UBC Theses and Dissertations
Computational modelling, simulation, and prediction of biological sequences Yang, Chen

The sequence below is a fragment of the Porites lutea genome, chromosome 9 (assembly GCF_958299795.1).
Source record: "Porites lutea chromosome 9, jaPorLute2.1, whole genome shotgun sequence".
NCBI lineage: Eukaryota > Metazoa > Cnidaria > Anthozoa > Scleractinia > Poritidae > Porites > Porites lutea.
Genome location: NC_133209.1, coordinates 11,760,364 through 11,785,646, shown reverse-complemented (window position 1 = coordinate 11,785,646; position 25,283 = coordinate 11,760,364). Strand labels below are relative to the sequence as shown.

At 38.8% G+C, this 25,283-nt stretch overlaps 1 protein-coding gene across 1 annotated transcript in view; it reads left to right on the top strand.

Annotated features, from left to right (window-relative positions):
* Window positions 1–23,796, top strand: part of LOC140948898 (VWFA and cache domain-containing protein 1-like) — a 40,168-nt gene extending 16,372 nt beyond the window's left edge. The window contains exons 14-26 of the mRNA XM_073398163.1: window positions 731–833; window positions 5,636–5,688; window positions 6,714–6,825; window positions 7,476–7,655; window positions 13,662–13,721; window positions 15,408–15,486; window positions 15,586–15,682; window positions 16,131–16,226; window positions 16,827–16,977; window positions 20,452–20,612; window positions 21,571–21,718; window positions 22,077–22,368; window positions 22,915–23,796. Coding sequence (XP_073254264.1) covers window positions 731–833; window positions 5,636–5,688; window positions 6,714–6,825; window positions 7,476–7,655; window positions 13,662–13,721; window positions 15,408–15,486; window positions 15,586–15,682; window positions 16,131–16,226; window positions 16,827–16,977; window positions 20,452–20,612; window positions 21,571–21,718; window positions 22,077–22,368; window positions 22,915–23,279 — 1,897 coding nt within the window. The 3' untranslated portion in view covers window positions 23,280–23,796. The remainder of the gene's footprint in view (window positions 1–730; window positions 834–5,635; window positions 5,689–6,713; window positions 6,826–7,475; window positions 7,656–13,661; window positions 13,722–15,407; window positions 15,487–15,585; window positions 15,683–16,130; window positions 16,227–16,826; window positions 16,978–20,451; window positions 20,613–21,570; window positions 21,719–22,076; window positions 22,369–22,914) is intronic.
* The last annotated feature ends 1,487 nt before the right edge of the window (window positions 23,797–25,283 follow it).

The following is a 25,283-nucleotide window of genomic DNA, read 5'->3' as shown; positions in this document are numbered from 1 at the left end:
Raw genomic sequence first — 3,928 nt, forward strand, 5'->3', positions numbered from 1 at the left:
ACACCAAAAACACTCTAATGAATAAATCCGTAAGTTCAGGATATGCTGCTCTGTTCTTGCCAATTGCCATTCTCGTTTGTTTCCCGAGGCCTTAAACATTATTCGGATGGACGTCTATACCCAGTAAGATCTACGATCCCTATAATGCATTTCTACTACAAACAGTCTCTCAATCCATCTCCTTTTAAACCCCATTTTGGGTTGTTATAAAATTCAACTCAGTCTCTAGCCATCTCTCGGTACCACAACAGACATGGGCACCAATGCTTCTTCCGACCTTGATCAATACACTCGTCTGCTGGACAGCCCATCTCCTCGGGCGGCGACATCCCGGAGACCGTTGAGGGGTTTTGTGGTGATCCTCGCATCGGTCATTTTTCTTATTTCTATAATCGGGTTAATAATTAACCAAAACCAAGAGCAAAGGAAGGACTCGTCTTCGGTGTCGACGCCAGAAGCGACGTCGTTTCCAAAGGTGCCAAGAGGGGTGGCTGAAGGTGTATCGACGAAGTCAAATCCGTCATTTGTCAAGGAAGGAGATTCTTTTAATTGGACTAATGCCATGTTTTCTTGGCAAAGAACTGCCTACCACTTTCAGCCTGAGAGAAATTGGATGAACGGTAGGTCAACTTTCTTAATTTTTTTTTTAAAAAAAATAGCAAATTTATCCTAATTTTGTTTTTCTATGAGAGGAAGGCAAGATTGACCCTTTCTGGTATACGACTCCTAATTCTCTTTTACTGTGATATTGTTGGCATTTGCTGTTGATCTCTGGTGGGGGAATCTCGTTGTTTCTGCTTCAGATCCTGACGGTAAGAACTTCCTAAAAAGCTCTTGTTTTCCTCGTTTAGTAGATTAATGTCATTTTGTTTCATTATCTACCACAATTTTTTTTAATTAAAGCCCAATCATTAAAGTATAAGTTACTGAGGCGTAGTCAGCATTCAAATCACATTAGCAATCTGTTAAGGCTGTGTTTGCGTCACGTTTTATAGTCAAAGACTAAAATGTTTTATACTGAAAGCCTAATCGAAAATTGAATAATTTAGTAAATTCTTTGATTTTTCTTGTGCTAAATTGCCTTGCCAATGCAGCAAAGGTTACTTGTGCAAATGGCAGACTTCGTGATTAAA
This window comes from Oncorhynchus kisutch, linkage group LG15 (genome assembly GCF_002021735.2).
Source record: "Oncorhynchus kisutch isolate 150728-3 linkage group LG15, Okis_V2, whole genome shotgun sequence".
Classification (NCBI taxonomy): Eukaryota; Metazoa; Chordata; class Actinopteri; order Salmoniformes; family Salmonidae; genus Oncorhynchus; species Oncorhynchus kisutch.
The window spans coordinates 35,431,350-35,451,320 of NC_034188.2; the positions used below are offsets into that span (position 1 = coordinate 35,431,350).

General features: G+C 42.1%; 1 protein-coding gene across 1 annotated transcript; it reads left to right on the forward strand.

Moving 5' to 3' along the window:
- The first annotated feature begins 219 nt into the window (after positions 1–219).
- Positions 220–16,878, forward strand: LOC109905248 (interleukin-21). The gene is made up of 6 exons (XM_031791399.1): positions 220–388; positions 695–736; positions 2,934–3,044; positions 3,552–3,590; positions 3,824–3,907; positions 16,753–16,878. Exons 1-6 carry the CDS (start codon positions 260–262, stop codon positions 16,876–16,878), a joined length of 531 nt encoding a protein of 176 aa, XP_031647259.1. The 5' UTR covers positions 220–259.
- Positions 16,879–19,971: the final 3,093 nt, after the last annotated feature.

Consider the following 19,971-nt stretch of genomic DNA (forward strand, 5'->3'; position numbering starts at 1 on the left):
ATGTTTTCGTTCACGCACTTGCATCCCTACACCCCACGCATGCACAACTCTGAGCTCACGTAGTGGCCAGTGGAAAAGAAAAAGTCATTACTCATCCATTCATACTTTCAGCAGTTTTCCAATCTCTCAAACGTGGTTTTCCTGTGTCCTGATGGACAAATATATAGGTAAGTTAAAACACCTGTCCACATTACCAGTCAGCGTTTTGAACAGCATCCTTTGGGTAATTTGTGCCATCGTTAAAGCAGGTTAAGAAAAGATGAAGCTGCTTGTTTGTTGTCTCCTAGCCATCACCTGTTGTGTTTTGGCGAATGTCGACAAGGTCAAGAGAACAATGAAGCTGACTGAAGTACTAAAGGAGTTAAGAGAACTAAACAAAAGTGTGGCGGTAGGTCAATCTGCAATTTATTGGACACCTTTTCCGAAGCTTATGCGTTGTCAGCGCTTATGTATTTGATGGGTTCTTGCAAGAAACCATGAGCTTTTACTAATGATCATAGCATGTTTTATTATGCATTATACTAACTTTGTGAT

Current advances in sequencing technology have led to an exponential growth of omics data. To leverage torrents of large and complex sequencing data, researchers need effective analytical methods to mine the underlying patterns, infer novel insights, and complement the development of related bioinformatics tools. This doctoral thesis combines both descriptive and predictive data analytic strategies, including statistical modelling and machine learning, to analyze nucleotide sequences and make inferences from short- and long-read sequencing data. The tools and pipelines presented are publicly available in the service of the broader research community. As a soaring sequencing technology, long-read sequencing, represented by Oxford Nanopore Technologies (ONT), has unprecedented advantages in providing long-range information that spans inter- and intra-genomic homologous regions and differentiates transcript isoforms. Due to the novelty and uniqueness of this sequencing technique, the features of resulting reads, which is crucial for developing pertinent bioinformatics algorithms, remain to be comprehended. This doctoral thesis combines multiple statistical modelling methodologies, including Markov Model, Kernel Density Estimation, and probability distribution fitting, to build NanoSim, the first ONT read simulator that characterizes and simulates ONT genome, transcriptome, and metagenome data. NanoSim has and will continue to have an enabling role in the field and benefit the development of scalable algorithms, including assembly, alignment, quantification, mutation detection, and metagenomic analysis. RNA sequencing has become the established sequencing method of choice for a wide range of transcriptome projects. To fully realize its potential in comprehensive analysis with the isoform- level resolution, it is desirable to have a transcript completeness annotation pipeline for reconstructed transcripts and to incorporate such into RNA-Seq analysis routines. In this thesis, I explore the application of deep learning on distinguishing 3’ polyadenylation cleavage sites from non-cleavage sites. I have developed a deep neural network with novel sequence representation and propose the first assessment pipeline, Terminitor, which examines the 3’ terminus completeness of reconstructed transcripts from RNA-Seq data. This utility outperforms the state- of-the-art methods in terms of sensitivity and precision and demonstrates the robustness and flexibility of the model architecture in both short- and long-read sequencing data.
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